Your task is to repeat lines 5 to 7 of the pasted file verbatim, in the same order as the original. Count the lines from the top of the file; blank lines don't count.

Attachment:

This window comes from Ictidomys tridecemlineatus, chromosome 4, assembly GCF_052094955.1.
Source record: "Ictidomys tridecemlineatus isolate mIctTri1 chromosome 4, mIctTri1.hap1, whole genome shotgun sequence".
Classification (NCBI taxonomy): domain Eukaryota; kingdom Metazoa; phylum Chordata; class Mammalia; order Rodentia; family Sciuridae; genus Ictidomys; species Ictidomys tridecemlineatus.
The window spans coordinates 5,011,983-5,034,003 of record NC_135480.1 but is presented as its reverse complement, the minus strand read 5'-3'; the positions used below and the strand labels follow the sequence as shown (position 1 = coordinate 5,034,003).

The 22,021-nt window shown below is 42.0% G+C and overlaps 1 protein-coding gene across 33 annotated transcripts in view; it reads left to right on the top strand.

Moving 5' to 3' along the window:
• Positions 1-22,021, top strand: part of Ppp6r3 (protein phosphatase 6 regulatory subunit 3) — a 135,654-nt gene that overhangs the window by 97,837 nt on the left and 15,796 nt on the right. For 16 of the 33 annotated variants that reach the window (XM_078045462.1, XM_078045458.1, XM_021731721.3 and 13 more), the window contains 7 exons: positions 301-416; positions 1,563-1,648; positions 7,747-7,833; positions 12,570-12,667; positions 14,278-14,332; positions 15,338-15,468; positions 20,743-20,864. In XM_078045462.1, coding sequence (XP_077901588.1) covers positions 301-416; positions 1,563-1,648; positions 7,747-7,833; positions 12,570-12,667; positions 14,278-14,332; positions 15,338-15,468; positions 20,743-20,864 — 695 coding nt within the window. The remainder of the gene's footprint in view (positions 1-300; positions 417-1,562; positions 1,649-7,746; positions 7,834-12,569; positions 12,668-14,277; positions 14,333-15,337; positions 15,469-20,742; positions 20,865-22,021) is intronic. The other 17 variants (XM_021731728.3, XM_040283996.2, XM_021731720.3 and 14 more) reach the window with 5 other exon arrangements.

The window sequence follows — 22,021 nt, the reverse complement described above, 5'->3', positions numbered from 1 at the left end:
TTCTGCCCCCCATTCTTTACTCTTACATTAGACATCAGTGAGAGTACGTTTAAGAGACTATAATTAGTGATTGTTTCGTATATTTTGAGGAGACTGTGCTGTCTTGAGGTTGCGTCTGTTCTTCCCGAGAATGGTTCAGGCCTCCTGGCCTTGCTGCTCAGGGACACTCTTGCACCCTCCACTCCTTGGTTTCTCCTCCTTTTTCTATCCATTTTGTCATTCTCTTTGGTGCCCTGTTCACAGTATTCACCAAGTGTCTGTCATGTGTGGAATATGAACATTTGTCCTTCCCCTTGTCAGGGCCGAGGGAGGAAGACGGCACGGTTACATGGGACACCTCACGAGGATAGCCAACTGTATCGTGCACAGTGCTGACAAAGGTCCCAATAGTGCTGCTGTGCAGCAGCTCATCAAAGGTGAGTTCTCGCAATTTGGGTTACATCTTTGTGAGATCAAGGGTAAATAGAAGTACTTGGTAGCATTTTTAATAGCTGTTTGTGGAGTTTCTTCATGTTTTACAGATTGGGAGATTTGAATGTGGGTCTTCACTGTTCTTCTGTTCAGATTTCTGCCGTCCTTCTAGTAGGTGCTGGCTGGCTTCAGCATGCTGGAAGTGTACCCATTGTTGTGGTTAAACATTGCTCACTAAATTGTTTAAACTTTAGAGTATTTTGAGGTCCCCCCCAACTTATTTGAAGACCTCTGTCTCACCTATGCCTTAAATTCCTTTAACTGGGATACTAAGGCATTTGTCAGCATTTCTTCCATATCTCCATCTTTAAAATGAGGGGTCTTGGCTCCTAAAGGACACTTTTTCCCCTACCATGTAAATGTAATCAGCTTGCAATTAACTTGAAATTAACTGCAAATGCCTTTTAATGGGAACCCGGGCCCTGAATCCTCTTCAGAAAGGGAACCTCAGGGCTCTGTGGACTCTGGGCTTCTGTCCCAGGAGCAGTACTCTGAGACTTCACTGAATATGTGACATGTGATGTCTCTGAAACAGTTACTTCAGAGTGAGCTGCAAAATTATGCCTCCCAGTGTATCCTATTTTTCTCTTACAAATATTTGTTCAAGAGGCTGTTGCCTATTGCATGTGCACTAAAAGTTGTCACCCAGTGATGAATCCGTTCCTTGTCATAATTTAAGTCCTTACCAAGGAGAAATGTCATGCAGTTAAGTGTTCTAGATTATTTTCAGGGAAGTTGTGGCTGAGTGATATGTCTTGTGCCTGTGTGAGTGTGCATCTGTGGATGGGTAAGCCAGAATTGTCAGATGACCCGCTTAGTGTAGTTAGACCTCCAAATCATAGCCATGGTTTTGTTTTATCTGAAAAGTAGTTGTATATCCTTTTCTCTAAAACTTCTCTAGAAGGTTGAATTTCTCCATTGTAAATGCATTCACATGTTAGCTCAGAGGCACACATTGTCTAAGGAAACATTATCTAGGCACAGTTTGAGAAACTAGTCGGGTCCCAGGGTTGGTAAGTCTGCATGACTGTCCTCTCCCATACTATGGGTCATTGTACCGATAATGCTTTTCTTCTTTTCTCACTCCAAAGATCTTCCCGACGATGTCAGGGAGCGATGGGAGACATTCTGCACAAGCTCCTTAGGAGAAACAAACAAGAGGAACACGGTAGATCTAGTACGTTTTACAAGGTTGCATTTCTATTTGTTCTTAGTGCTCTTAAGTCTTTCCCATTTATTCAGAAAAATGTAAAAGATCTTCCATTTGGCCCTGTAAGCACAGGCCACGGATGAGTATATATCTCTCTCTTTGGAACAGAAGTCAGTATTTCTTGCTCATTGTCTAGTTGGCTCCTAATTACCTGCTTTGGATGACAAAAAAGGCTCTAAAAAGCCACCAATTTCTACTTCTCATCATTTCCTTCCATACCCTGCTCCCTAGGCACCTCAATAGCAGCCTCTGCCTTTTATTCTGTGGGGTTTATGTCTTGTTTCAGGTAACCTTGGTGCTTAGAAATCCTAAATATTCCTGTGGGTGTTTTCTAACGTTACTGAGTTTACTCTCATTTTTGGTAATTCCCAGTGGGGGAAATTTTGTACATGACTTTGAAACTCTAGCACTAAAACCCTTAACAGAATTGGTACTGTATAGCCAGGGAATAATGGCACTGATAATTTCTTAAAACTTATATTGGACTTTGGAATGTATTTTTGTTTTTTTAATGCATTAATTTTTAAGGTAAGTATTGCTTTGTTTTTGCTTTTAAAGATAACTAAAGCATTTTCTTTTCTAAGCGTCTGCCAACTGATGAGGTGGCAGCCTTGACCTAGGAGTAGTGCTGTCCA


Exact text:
The 22,021-nt window shown below is 42.0% G+C and overlaps 1 protein-coding gene across 33 annotated transcripts in view; it reads left to right on the top strand.

Moving 5' to 3' along the window:
• Positions 1-22,021, top strand: part of Ppp6r3 (protein phosphatase 6 regulatory subunit 3) — a 135,654-nt gene that overhangs the window by 97,837 nt on the left and 15,796 nt on the right. For 16 of the 33 annotated variants that reach the window (XM_078045462.1, XM_078045458.1, XM_021731721.3 and 13 more), the window contains 7 exons: positions 301-416; positions 1,563-1,648; positions 7,747-7,833; positions 12,570-12,667; positions 14,278-14,332; positions 15,338-15,468; positions 20,743-20,864. In XM_078045462.1, coding sequence (XP_077901588.1) covers positions 301-416; positions 1,563-1,648; positions 7,747-7,833; positions 12,570-12,667; positions 14,278-14,332; positions 15,338-15,468; positions 20,743-20,864 — 695 coding nt within the window. The remainder of the gene's footprint in view (positions 1-300; positions 417-1,562; positions 1,649-7,746; positions 7,834-12,569; positions 12,668-14,277; positions 14,333-15,337; positions 15,469-20,742; positions 20,865-22,021) is intronic. The other 17 variants (XM_021731728.3, XM_040283996.2, XM_021731720.3 and 14 more) reach the window with 5 other exon arrangements.